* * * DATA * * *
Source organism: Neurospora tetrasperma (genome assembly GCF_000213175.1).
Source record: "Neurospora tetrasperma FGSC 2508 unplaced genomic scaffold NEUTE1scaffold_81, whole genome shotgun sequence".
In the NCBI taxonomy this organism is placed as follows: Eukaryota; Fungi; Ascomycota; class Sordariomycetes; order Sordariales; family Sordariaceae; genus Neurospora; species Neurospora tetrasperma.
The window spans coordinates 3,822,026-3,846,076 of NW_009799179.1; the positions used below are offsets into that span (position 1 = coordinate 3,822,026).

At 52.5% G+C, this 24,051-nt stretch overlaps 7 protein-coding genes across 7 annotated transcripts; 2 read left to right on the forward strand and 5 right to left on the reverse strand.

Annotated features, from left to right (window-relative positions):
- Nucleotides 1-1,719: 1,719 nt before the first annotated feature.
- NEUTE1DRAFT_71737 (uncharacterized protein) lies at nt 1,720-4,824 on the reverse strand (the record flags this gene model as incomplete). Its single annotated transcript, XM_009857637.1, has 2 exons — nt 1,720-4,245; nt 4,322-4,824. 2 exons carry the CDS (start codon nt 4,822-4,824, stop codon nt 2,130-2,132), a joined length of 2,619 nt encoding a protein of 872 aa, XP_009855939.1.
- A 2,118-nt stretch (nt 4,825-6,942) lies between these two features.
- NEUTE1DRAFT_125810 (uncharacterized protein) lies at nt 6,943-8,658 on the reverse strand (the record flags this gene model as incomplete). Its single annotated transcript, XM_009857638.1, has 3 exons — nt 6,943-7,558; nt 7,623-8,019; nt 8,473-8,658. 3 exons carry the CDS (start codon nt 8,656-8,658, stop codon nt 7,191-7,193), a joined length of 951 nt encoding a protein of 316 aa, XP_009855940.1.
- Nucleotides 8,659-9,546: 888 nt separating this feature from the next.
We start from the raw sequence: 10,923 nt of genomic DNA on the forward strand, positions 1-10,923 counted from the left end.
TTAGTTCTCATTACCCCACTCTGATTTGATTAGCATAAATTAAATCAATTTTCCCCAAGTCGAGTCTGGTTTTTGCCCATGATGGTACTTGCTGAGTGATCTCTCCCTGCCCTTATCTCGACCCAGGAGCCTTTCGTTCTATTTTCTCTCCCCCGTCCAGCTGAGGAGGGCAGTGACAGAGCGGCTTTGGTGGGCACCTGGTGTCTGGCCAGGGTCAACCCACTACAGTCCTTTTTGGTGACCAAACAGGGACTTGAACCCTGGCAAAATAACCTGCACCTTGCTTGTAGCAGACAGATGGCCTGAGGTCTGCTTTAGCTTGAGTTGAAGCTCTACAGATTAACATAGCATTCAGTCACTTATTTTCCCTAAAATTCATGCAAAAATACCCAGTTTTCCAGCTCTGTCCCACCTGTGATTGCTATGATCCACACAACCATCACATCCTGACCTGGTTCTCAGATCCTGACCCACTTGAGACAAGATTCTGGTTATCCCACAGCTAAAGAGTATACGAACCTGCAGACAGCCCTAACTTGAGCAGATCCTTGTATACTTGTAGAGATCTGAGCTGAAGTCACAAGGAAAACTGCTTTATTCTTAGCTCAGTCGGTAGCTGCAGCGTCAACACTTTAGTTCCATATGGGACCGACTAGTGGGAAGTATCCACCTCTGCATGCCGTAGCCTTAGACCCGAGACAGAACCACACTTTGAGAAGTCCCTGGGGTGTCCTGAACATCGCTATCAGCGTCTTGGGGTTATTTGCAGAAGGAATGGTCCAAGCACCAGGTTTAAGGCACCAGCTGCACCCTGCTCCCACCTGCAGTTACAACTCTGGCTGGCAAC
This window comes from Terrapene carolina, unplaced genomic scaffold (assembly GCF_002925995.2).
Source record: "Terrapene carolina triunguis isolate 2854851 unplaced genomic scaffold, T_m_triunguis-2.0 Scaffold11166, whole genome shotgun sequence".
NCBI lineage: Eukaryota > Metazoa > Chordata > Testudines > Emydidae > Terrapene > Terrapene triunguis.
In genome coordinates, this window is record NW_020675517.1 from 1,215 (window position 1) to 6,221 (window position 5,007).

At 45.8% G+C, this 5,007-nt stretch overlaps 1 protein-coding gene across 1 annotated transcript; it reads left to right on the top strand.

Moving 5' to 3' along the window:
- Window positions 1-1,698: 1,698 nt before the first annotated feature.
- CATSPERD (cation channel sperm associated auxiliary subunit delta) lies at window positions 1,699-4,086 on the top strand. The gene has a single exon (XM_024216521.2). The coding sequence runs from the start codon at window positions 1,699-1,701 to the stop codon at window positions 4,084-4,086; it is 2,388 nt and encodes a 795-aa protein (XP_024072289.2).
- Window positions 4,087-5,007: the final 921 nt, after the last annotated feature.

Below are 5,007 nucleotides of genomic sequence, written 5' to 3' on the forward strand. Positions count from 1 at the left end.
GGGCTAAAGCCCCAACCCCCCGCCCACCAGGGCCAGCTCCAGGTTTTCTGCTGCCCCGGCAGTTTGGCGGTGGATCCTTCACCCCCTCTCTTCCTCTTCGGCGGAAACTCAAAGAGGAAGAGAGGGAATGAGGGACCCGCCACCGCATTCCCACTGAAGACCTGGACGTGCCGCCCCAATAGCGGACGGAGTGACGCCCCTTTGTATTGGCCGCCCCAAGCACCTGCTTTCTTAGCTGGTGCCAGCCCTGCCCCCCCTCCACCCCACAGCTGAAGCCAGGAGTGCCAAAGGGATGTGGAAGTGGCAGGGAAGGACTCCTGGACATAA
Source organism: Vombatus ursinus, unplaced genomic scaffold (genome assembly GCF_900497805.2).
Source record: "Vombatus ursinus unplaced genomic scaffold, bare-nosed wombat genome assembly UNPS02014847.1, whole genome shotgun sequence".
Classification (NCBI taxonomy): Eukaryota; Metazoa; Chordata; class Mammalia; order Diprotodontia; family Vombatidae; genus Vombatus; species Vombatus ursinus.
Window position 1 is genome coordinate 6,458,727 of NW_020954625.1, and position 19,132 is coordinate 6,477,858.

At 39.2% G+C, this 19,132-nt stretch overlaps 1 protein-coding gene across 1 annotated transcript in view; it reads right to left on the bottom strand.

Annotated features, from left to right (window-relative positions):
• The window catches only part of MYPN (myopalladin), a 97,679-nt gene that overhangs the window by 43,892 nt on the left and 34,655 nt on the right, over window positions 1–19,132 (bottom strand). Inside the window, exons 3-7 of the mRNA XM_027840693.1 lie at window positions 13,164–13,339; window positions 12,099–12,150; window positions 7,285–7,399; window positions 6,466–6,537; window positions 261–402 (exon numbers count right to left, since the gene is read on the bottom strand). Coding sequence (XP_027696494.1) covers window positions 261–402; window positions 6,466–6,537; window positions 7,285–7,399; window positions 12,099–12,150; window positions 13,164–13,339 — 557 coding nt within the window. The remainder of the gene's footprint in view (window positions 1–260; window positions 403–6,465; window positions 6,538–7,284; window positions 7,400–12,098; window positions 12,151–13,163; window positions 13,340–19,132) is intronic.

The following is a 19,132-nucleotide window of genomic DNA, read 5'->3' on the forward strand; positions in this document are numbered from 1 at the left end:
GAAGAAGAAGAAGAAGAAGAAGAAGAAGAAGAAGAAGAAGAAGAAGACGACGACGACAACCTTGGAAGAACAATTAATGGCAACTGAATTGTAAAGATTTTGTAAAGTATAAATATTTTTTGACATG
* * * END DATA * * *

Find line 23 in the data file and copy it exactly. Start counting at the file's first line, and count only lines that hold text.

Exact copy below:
Below are 5,007 nucleotides of genomic sequence, written 5' to 3' on the forward strand. Positions count from 1 at the left end.